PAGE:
Night of the Long Knives
During the early 1930s Ernst Röhm, leader of the "Brownshirts" (Sturmabteilung, or SA) with its 2.9 million plus members, was a much larger and more powerful part of the Nazi Party than Heinrich Himmler's SS ("blackshirts"). That suddenly changed in June 1934 as a result of a power struggle between the SA, which had a more radical vision than Hitler would tolerate, and a coalition of Himmler, Hermann Göring, the army and big business. The army feared the SA would absorb it into its ranks; which is what Röhm wanted to do. Himmler and Reinhard Heydrich prepared the list of Röhm's SA associates who were executed or imprisoned in this purge which became known as the Night of the Long Knives. Hitler had Röhm killed as well, for fear that he would be a rival in the near future. Himmler and his SS gained enormously from the killings; the SS was now its own branch and Himmler reported only to Hitler.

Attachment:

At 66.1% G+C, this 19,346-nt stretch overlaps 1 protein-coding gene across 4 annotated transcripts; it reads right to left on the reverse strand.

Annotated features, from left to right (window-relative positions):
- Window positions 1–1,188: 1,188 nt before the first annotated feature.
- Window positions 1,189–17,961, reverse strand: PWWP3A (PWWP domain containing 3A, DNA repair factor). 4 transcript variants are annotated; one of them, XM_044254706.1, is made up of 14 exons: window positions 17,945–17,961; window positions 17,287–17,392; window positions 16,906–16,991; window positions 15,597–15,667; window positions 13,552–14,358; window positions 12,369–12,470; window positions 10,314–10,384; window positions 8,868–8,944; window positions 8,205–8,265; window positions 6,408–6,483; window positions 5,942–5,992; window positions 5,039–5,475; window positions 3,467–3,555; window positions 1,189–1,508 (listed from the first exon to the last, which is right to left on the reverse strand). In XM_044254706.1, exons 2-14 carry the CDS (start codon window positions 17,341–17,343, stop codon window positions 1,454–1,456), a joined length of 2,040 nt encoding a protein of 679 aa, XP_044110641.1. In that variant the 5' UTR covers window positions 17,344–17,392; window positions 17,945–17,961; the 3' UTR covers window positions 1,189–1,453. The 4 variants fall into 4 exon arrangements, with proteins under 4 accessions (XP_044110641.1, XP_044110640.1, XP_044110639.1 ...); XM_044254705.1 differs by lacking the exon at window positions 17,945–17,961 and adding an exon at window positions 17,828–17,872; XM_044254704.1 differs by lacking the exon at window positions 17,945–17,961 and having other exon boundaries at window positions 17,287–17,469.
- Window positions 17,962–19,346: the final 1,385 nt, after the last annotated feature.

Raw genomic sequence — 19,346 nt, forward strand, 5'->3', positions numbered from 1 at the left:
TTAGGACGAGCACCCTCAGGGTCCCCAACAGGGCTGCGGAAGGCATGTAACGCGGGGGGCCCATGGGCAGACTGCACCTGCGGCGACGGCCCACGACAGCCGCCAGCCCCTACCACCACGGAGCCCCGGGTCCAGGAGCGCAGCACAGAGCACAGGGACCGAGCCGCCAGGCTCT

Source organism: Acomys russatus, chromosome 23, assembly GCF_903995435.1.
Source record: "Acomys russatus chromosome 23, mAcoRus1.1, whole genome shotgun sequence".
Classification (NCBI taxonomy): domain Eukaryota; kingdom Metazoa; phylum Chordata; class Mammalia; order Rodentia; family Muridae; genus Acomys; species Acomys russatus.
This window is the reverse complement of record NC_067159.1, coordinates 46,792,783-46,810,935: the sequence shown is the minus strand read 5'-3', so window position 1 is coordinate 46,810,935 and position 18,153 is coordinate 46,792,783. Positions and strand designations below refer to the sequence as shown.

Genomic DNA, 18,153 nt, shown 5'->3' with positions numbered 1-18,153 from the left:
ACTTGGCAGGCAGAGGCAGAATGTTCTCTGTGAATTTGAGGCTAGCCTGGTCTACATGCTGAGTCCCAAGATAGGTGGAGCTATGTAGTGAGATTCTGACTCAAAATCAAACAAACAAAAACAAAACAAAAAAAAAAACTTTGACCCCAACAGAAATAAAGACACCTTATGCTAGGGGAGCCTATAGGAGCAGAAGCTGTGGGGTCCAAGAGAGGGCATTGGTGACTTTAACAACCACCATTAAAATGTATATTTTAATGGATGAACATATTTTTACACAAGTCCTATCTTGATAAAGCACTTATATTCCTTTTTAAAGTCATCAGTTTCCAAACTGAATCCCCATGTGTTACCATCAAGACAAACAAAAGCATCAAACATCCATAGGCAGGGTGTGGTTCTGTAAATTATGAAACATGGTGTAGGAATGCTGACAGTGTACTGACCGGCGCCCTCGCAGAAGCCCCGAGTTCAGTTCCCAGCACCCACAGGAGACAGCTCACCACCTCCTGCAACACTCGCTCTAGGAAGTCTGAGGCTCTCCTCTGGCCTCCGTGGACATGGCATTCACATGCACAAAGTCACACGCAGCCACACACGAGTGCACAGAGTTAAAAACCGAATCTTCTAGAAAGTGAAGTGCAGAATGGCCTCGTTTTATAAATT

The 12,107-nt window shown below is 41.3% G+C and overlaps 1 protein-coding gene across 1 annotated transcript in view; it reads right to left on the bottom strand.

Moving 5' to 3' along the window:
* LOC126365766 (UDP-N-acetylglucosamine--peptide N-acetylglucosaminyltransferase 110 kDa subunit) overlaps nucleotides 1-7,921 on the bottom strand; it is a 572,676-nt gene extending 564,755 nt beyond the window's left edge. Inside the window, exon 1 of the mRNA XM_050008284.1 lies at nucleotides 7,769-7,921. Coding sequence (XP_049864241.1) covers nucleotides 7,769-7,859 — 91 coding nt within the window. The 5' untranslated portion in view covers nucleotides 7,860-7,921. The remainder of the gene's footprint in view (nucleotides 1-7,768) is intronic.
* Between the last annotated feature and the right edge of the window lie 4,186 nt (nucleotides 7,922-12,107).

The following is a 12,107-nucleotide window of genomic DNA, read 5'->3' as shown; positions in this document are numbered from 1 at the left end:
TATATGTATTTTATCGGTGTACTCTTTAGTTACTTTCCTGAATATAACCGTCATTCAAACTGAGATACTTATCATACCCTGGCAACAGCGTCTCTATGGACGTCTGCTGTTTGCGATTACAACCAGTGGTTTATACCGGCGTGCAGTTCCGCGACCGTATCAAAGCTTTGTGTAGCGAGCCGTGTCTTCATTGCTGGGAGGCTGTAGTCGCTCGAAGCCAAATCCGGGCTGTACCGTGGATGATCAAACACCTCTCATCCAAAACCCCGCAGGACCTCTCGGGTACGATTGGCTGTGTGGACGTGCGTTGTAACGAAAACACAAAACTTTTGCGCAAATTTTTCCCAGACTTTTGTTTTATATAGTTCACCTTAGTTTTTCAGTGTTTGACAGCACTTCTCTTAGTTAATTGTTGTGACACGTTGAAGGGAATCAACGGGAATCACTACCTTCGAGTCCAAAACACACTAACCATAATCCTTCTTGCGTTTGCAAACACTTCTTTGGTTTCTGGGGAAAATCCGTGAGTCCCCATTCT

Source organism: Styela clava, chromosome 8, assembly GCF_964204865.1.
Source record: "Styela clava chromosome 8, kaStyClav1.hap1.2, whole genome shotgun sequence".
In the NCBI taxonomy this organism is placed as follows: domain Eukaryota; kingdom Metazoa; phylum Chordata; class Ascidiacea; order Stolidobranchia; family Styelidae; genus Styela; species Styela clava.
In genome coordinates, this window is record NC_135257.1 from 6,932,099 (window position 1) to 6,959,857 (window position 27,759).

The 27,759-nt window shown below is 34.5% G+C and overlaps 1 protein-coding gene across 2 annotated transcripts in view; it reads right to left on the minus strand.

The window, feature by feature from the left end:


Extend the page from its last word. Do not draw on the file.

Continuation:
Those eliminated in the purge had a more socialistic view on the economy and some were homosexuals. The term is now often used to describe any ruthless purging of enemies, with or without bloodshed, as in the peremptory sacking of seven cabinet ministers by British Prime Minister Harold Macmillan in July 1962.